It’s entirely possible the alleged resurgence of vinyl has been overstated.
Perfect Duluth Day reported today that The Vinyl Cave in Superior, Wis., is closing at the end of the year.
“It costs me money to be part of this now,” owner Tom Johnson, who opened the store after retiring from the railroad a few years ago, tells PDD. “Let’s face it, we’re selling old records to people in Duluth and Superior. It’s not like we’re in New York or L.A. or Chicago or even Minneapolis where there’s a lot of people and a lot of money. There’s just not enough people here to keep it going anymore.”
If there were a market for vinyl records, Johnson and his business partner wouldn’t be sitting on 10,000 albums and 300,000 singles hoping a single fan wouldn’t write a check for the lot of them.
Co-owner Tom Unterberger will move some of them to a store he owns next door. The vinyl record section will replace a greeting cards display. You think fans of vinyl are hard to find, the greeting card business isn’t exactly booming either, apparently.
What’s the problem? There are people who want vinyl albums; there just aren’t the vinyl albums they want in circulation.
“It’s Tom Petty, Fleetwood Mac and CCR,” Johnson said. “It’s the heavy metal and hair bands from the ’80s. That’s what people are looking for now and it’s harder to find. We’re not able to restock like we used to.”
In other words: It’s what’s sitting in a box under the stairs of nearly every Baby Boomer right now.
Todd Thomas from “The Silver Thread”
1: what do you collect and why?
I collect mostly collect 1960s, 1970s and 1980s rock, punk and underground rock but also with a little 1950s and 1960s jazz thrown in. In addition, I purchase many new releases on vinyl too.However, no matter what period or genre if it sounds great I will buy it.
2: How big is your collection?
My collection is around 300 records. It is not a massive collection. I have to be selective with my purchases. I only have so much storage room in my apartment.
3: Whats that elusive gem you are always looking for?
At the moment, I do not have any elusive gems I am looking for. I enjoy looking through bins and finding a surprise. Like a record that may have been mentioned in magazine by a favorite musician, etc that turns out to be a buy and listening- if it sounds great. But a mint original Love ‘Forever Changes’ would be a nice find.
4: How do you track stuff down?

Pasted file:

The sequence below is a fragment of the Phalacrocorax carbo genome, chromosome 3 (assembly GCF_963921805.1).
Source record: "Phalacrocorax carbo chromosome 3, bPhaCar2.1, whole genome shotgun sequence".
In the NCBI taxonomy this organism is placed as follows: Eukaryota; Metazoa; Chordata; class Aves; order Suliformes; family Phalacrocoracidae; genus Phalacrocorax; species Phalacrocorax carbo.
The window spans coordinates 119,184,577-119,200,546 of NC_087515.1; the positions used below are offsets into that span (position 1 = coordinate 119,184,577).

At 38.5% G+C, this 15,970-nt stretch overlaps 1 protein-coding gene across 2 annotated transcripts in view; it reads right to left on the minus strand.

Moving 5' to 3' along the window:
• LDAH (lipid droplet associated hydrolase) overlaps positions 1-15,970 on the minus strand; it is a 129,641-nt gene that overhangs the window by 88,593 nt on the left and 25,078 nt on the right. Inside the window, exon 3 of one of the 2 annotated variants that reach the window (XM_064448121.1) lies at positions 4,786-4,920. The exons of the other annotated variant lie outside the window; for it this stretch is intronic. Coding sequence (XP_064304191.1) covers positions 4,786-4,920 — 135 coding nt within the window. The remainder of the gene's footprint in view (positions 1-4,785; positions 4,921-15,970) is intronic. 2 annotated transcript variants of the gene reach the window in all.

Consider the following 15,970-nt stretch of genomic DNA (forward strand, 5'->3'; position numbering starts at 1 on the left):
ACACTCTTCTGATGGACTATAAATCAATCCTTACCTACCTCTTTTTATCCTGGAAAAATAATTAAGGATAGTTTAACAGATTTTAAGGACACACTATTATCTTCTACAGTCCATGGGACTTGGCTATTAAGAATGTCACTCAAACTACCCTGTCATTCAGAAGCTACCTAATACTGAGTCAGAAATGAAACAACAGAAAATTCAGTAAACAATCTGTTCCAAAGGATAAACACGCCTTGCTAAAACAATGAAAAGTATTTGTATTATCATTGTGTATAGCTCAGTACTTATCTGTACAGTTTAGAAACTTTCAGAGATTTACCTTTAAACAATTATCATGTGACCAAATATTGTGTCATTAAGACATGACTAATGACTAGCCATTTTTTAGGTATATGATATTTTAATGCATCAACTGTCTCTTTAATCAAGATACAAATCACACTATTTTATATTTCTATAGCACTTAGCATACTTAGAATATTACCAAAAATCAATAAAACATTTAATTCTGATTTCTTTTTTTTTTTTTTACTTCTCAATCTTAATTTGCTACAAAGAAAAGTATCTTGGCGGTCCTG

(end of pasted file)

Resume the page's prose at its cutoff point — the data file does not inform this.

I mainly shop at Jerry’s Records, Juke Records and Desolation Row in Pittsburgh, PA.
5: How often do you listen to your collection?
I try to listen all the time. But it is difficult with every new purchase. There are never enough hours in the day.
6: Barring some kind of situation when you die under a pile of fallen records, how do you think you will eventually dispose of your records?
I will sell it, hand it down or be cremated with it and my relatives can scatter my ashes with it. If that is even possible.
7: Whats your all time favorite record, regardless of rarity?
All time favorite record-The Velvet Underground’s third self titled LP.
The Silver Thread release “Strange Currents” Saturday November 19th
At Howlers, Pittsburgh w/ The Me Toos & Benefits
Photo by Philp Morris from his book, “It’s a long way from acca dacca to zappa”
In honor of Capitol Records’ 75th anniversary, the record company plans to give music fans a better glimpse into the history of the label with reissues of old favorites and more.
The celebration kicks off Nov. 15 when Capitol Records becomes the first record company to receive a star of recognition from the Hollywood Chamber of Commerce to be placed in front of Capitol Tower near the Hollywood Walk of Fame.
Capitol Music Group Chairman and CEO Steve Barnett announced Tuesday (Nov. 1) that the company has three endeavors planned out that include music, film and literary projects that pay tribute to eight decades worth of artists signed to the famed West Coast label.
The first is a year-long major vinyl reissue campaign called The Capitol Records 75th Anniversary Collection, which features 75 albums. The list spans many Capitol eras, genres and artists and includes well-known and lesser-known releases.
Capitol joined noted music journalists, authors and other renowned creative figures to decide on the final list, which includes artists like Coldplay, Katy Perry,Bonnie Raitt, The Beatles and Frank Sinatra. The album is set to be launched in partnership with Crate & Barrel and will become available through music retailers throughout 2017.
The second endeavor from the label is the publication of a deluxe photograph and essay book from Taschen called 75 Years of Capitol Records, to be released Dec. 15. The book will follow the evolution from Capitol’s founding in 1942 to the music of today.
The last project is the development of a Capitol Records docuseries produced by Nigel Sinclair’s Whitehorse Pictures (The Beatles: Eight Days A Week – The Touring Years, No Direction Home: Bob Dylan). Slated for an autumn 2017 release, the series will go into the company’s extensive archives and tell stories that have taken place at Capitol Tower from the last 75 years and will tell the story of America’s love affair with popular music and how Capitol’s artists have helped define our lives.
The Los Angeles City Council will also proclaim Nov. 15 as Capitol Records Day in the city. Beginning that evening, the spire on top of the Capitol Tower that has emitted “Hollywood” in Morse code will change to “Capitol 75” and will continue to flash in that manner for the next year.